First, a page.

Tuesday, September 14, 2010

Bicentennial Eve

So how lucky am I - just happening to be in Cochabamba for the city's 200 year anniversary! Yesterday I was woken up at 7:30AM by this fantastic military band marching past my window.
Following that my work colleagues and I climbed up to the Cristo (more on this in a later post), after which point we were given the rest of the day off. At about 7:30PM my family and I left to watch the Bicentennial Eve Parade! Parades here can last as long as six hours, sometimes more. There is another city in Bolivia that has an annual festival - their opening day parade often lasts for 20+ hours! We only stayed for two hours, but here are some things I saw:

1. All of the students from the night colleges and classes march in the parade. They dress up - the girls often in black mini skirts and high heels... really high heels. And then they march, sometimes for six hours. Holy cow!

2. Cochabamba has scouting programs too, just like the Girl or Boy Scouts in the U.S.

3. Marching bands galore! While it is Cochabamba's Bicentenario, many high school bands come from out of town to participate in the parades. Two specific differences I noticed: All of the drummers carry their drums old-fashioned style, with one strap and balancing on their hips. Many of the drums needed new drum heads.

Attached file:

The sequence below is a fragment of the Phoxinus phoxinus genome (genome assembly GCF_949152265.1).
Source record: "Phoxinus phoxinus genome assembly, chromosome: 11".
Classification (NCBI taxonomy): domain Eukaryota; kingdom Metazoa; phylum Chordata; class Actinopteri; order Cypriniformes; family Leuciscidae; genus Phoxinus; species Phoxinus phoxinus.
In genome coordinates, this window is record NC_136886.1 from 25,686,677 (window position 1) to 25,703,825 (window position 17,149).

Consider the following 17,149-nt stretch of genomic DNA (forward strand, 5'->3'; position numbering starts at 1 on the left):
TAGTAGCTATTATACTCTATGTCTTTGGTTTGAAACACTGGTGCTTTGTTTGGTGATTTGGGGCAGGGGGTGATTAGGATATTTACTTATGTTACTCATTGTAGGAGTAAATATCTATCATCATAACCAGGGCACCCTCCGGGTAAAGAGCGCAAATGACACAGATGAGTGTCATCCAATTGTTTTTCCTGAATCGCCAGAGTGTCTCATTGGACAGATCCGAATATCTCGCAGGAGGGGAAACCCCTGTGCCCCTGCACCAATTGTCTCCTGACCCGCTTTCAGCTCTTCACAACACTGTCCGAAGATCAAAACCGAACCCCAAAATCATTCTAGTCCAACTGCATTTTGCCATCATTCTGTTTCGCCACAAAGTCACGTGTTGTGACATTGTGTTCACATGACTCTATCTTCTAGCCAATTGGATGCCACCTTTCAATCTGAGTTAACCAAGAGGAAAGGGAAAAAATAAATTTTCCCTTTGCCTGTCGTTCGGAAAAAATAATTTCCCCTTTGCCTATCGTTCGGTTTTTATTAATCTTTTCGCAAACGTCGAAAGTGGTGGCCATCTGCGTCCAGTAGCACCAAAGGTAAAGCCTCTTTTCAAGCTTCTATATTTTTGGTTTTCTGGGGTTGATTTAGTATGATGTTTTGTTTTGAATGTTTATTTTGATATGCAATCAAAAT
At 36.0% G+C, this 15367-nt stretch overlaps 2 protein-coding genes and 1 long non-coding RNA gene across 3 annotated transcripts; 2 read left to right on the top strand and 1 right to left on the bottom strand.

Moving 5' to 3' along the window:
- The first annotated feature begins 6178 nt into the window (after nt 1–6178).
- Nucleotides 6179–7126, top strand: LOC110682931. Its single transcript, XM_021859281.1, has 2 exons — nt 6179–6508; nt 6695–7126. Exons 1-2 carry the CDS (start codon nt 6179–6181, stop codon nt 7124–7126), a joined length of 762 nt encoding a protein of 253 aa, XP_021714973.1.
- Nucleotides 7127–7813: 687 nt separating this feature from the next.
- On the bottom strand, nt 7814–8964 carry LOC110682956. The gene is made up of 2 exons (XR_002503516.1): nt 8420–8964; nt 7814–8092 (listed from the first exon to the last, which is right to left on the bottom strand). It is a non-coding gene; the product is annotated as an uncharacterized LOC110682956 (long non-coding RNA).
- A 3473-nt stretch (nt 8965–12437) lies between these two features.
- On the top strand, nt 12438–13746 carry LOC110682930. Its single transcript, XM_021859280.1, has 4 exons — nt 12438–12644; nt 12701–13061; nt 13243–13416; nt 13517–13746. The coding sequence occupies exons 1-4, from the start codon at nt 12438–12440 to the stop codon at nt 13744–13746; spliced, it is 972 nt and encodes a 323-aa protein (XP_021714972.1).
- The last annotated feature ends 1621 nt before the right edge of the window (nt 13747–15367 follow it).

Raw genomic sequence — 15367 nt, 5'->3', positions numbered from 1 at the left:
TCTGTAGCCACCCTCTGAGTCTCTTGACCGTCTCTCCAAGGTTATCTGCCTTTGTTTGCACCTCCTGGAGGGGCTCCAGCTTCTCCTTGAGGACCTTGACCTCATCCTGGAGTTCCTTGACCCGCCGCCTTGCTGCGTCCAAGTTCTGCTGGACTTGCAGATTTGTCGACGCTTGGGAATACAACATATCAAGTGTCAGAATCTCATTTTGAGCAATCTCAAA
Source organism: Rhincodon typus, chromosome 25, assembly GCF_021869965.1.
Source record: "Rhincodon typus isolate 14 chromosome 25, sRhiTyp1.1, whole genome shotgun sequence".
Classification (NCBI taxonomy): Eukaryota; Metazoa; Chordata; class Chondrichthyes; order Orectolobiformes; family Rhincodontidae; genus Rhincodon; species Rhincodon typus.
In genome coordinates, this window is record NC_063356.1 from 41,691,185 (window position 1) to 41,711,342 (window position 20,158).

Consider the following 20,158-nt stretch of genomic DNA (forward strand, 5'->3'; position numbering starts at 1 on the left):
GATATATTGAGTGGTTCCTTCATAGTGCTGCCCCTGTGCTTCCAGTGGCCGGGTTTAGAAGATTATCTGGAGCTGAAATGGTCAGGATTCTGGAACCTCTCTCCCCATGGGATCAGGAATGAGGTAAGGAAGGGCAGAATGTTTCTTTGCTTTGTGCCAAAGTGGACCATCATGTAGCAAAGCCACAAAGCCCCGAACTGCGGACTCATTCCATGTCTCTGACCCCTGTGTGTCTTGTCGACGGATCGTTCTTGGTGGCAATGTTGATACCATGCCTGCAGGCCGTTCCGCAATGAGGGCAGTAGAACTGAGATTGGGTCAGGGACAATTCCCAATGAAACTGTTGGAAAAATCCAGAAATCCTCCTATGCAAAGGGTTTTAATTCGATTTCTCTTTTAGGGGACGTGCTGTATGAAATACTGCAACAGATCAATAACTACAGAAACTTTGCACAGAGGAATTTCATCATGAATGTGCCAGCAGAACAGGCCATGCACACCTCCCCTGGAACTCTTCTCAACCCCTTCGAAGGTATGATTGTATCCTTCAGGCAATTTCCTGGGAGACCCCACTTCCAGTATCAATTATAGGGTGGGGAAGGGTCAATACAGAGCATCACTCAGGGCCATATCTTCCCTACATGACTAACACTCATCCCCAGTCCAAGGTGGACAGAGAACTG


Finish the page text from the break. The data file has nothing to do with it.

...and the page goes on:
And second, most of the women participating served in the capacity of either flag girl or baton twirler. For their uniforms, most frequently I saw sleeveless or strapless dresses with mini skirts, accompanied with thigh-high heeled boots. Again, holy cow. This picture is of a more modest uniform.

One of my favorite moments of the parade was watching the sock-and-sandal sporting nuns marching by, but I was unfortunately unable to capture their picture. Yet another favorite was a high school band marching by with the brass and bells playing the same song, but it two completely different keys! 

Last but not least, a bit of a cultural lesson. Here, traditional campesinos, or country-folk, are referred to as cholitos (cholitas for women). Here is a typical cholita outfit - tall hat, lacy shirt, and poofy skirt. I see this outfit all the time, as these are typically the women selling fruit or candy on the streets or in the market. 

It was quite the night, and more to come tomorrow for the actual Bicentenario!!!

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